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  13. Pipp

    Pipp Type 2 · Expert
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    Cheers. I am registered on government site.
    Lucky that I get food delivered from independent local Deli. Not a thing from government, not that I want their food offering or supermarket priority. If I had been needy I would be in big trouble!
     
  14. JohnEGreen

    JohnEGreen Other · Master

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    I did not ask for the boxes but they keep on turning up last week we gave one of the boxes to a lady up the road who is a single mother with a child that has some serious medical issues but gets very little help.

    The time before we phoned a local food bank group and passed a box on to them.
     
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  15. Tannith

    Tannith · Well-Known Member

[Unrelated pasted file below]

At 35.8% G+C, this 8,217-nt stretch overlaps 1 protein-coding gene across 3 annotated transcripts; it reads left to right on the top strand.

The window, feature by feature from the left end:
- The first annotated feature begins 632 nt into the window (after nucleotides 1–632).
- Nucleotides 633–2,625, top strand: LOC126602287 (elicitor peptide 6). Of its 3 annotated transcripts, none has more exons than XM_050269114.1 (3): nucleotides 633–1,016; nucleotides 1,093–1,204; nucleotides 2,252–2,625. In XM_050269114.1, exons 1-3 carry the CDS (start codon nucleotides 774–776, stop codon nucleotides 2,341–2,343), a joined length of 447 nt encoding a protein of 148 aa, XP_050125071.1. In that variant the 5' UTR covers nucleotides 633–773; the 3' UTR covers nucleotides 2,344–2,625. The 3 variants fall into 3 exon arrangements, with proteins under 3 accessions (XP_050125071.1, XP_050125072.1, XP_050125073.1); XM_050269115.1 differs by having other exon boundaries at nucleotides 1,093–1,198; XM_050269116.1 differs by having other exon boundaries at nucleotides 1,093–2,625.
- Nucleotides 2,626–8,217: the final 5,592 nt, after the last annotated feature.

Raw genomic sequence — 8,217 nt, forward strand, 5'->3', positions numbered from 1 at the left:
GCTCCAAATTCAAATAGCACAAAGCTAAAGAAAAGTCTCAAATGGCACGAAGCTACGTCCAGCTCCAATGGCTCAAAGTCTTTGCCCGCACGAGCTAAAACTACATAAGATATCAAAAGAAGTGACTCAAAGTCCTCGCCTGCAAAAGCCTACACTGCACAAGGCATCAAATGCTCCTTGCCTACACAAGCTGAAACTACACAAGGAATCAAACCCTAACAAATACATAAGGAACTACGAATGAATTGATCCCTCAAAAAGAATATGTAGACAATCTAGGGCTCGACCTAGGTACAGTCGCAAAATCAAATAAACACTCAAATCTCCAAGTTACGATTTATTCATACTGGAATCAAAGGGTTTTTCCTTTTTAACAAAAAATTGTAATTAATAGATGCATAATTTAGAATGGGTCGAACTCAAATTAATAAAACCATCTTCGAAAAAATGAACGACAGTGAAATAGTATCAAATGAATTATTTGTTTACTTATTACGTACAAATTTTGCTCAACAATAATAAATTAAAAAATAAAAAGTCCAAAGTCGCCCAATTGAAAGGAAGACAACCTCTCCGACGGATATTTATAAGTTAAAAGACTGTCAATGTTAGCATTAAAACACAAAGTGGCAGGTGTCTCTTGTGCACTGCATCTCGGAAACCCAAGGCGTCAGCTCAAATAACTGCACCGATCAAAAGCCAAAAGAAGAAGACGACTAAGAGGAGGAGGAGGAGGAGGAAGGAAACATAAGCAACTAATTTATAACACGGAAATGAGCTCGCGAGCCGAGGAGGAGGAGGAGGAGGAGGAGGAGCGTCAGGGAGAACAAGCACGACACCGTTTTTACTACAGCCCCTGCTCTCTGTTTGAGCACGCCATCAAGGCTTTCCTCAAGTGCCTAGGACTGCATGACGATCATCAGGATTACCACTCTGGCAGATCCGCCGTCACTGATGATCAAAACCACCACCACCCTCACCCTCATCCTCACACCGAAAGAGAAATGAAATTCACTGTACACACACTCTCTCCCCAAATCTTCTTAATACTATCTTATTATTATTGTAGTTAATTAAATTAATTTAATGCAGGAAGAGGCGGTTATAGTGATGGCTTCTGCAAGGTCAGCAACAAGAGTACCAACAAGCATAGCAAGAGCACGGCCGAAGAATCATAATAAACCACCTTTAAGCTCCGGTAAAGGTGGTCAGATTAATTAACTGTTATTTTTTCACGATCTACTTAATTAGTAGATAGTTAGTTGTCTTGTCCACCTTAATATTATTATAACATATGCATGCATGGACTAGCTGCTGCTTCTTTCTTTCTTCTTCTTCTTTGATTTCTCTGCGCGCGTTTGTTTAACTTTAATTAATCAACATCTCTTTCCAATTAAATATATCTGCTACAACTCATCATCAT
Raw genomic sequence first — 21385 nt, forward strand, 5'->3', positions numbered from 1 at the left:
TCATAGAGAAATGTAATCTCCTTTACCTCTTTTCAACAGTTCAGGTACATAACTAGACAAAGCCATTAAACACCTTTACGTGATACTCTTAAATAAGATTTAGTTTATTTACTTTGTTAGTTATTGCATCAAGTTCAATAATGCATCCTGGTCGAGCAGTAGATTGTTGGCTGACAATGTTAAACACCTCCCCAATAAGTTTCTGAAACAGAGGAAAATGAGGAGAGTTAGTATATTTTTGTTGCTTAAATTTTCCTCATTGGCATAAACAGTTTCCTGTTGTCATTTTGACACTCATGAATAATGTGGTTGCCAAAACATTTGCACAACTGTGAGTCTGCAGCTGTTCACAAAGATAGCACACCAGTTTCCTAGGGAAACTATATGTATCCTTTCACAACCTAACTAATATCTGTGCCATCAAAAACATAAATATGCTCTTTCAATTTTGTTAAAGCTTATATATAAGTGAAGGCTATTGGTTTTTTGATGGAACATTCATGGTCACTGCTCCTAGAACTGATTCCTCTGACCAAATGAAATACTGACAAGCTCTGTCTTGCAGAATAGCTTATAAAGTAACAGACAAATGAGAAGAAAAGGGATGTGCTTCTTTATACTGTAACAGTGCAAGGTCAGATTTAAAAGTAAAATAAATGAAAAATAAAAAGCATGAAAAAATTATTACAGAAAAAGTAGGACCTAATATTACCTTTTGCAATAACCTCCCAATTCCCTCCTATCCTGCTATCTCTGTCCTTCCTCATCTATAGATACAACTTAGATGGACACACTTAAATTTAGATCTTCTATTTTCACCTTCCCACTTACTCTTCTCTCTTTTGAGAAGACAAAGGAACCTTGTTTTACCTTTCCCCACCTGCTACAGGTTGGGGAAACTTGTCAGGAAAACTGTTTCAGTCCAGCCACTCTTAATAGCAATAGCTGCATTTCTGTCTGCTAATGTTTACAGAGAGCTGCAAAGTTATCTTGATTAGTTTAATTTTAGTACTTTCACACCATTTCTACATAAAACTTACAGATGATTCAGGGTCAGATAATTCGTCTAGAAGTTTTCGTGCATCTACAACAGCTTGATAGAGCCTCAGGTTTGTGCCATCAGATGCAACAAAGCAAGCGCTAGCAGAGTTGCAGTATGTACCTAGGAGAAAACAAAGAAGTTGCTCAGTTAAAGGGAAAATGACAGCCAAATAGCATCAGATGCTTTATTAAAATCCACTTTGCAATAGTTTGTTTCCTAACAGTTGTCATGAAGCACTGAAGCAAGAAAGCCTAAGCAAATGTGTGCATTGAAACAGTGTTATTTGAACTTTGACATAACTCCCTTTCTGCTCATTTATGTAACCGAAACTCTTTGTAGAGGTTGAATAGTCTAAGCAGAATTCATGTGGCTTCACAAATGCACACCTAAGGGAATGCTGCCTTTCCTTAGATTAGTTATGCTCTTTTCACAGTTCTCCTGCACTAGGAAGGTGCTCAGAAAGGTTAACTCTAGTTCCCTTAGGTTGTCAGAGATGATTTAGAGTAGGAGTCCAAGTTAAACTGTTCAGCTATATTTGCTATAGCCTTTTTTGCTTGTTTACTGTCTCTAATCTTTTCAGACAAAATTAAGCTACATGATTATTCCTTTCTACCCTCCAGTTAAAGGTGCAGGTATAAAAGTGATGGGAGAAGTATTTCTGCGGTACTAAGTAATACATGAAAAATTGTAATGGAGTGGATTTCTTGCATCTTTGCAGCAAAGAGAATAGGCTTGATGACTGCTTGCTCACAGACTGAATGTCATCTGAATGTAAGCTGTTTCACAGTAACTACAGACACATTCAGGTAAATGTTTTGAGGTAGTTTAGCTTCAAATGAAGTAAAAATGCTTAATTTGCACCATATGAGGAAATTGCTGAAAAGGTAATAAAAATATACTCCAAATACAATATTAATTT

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    My box this week had a note in it saying how to cancel them, but I'm not going to as I am glad to get especially potatoes and bread (albeit white sliced) regularly. I find it hard to get fresh stuff from the supermarket and there is still no flour at all to make bread. Three weeks running, the carrots were slimy and one lot was so seriously rotten that we had to put it straight outside because the smell was so bad. I am trying to minimise supermarket deliveries anyway, and get them down to once every 2 months perhaps. I think they are riskier than the food boxes because they involve at least one picker, a checkout operator and assistant, and a delivery driver. The food boxes involve fewer people and also because there is no fresh or frozen, they are probably packed longer before delivery than the supermarket stuff. (Weeks in the case of the carrots!). The only way the virus can get into my house is through deliveries, so I am not going to let up on being careful with them.